A California Assembly committee has scheduled an unusual hearing on the media coverage of the Los Angeles riots, a move that several journalists greeted warily.
Committee staff members said print and broadcast media representatives will be invited to testify, but the body does not intend to use its subpoena power.
The July 31 hearing in Los Angeles by the Assembly Special Committee on the Los Angeles Crisis "will focus on the coverage of news and events that occurred before, during and following the uprising in Los Angeles," a spokeswoman said.
A committee announcement said it would hear from journalists, mediawatch groups and "university-based scholars."
The committee is chaired by Democrat Curtis R. Tucker, Jr. of Inglewood, a community that was hit hard by the burning and looting during the late April riots.
A committee counsel, Angela E. Oh, told E&P that the hearing "is not intended as a critique of the media, but we will be looking at making a record of how the media influences people's attitudes. We are not interested in an explanation of what happened. We are seeking new solutions and the removal of obstacles that stand in the way of these solutions."
Tucker's committee also will hold hearings on other aspects of the riots, including race relations, urban planning, education and "Rebuilding Los Angeles."
The idea of a governmental body questioning the media on its coverage drew a cautious reaction from editors and others interviewed by E&P.
"Unfortunately, this is a typical government response to a problem," said Jim Box, editor of the Copley Los Angeles Newspapers.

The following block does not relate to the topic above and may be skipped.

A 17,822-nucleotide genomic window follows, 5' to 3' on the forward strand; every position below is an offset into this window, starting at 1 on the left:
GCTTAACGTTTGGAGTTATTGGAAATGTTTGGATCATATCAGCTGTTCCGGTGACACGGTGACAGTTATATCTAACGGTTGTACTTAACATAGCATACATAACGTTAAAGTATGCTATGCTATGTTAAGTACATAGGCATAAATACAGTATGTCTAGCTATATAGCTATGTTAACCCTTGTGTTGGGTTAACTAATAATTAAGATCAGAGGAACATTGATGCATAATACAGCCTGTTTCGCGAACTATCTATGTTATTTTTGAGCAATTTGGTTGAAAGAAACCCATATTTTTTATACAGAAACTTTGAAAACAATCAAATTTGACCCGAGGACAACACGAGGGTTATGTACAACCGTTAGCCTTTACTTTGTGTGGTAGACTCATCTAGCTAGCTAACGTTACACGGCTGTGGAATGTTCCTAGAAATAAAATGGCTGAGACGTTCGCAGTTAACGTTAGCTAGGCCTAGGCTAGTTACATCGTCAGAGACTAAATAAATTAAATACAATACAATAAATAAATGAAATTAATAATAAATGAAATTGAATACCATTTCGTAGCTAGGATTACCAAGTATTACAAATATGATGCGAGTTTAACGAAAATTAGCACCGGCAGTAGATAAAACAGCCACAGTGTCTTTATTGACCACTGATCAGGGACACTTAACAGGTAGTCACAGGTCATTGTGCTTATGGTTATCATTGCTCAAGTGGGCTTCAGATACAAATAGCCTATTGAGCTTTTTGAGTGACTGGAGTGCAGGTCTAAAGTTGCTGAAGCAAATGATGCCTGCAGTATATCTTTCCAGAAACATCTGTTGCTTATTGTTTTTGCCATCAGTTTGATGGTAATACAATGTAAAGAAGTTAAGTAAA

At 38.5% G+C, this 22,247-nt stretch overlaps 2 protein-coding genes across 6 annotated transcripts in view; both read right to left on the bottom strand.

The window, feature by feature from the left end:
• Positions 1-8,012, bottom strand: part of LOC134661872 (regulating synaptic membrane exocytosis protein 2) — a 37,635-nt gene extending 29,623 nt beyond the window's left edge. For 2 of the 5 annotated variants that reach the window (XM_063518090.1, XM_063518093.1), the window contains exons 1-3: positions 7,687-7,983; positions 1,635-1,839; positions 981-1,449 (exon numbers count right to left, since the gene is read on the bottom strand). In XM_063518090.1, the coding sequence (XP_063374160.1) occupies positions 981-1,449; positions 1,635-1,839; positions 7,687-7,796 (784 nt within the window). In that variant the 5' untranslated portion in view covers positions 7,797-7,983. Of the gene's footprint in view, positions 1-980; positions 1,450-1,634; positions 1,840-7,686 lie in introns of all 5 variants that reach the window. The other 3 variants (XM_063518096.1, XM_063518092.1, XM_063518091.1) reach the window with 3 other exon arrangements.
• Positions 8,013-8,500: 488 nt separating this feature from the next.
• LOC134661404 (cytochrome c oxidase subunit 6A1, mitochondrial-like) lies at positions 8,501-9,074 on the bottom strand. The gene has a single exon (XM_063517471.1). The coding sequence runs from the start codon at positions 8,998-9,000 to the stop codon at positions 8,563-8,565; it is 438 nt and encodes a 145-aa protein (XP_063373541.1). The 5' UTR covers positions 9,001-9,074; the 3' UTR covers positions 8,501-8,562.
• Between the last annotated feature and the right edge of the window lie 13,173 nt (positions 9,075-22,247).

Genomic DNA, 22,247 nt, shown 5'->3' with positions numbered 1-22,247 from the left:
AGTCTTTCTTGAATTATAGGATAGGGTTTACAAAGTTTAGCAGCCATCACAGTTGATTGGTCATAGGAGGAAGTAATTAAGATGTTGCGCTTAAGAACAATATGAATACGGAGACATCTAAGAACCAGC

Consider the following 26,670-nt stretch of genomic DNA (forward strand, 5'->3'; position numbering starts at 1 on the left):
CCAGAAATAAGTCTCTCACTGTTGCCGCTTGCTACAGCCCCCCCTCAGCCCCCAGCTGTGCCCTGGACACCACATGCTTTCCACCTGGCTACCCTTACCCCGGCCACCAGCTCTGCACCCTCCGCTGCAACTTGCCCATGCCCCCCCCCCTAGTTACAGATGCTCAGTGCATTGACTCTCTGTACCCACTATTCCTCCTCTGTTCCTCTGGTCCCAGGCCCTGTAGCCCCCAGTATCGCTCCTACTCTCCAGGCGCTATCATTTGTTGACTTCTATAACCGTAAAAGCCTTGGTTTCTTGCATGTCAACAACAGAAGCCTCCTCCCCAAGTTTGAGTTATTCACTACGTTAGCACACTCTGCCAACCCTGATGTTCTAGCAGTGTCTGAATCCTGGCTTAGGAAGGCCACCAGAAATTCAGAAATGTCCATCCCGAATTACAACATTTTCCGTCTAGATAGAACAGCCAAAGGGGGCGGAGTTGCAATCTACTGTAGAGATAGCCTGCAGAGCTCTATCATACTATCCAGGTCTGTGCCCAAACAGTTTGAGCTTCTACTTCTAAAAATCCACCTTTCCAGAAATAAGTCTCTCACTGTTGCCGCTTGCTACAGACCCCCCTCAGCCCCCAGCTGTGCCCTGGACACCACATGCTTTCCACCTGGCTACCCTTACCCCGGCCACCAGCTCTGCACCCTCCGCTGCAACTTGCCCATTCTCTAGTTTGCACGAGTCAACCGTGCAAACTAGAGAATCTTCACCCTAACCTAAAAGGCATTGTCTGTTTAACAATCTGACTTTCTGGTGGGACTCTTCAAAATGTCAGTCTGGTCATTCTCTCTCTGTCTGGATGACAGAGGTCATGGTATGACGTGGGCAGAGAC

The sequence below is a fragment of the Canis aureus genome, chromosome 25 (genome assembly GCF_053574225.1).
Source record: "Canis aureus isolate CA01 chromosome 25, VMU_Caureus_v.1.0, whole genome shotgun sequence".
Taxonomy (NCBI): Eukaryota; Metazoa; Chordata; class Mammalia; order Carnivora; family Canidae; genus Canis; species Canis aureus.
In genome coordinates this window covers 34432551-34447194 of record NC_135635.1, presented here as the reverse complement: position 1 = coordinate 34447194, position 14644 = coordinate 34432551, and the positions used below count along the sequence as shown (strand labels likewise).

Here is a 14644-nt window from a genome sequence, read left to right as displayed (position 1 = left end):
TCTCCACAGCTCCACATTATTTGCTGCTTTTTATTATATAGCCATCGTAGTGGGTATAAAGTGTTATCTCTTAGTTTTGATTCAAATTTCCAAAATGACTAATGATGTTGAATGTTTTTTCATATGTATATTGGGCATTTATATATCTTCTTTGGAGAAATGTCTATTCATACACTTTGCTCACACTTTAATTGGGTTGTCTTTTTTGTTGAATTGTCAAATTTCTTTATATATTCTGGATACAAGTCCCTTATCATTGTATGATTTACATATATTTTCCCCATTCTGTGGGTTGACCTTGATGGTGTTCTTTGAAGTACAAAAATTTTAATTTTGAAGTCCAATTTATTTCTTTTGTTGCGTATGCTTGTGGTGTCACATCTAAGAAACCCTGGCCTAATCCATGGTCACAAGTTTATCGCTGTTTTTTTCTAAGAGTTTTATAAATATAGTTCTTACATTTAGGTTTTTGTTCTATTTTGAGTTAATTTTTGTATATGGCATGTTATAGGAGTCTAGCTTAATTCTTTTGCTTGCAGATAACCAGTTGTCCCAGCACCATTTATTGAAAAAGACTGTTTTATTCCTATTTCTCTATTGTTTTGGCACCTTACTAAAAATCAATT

"I don't have a problem with [the hearing]. We are certainly open to criticism, but I hope this isn't merely another chance for someone to feel good about bashing the media. I hope the hearing will be constructive."
John Irby, president of the California Society of Newspaper Editors, said he sees a problem only if subpoenas are issued and/or media witnesses are asked to reveal confidential sources.
However, Irby, who is publisher and editor of the Tulare Advance-Register, took issue with Oh's statement about media influence.
"The media's role is not to influence but to report the news and let people make their own decisions," he remarked. Irby, too, expressed some fear that the hearing might become a vehicle for slapping the press.
"Media bashing has become very trendy lately," he observed. "The idea of the hearing itself is not terribly disturbing. The question is how it will be carried out."
Los Angeles AP bureau chief Andy Lippmann said he wants more information about the committee's objectives before agreeing to participate in the hearing.
"I don't know what they're looking for," he explained. "It may be perfectly worthwhile. If I can learn how I can improve coverage of my staff, I am all for it."
Terry Francke, executive director of the California Freedom of Information Committee, also indicated apprehension about the committee's purpose. "The idea of the hearing is not necessarily sinister but the committee should realize one thing: A combination of arson, looting and vandalism will be heavily covered," Francke said.
"There i s a line of argument among some people that if you don't give events such as the riots nonstop coverage, the rioters will not persist. …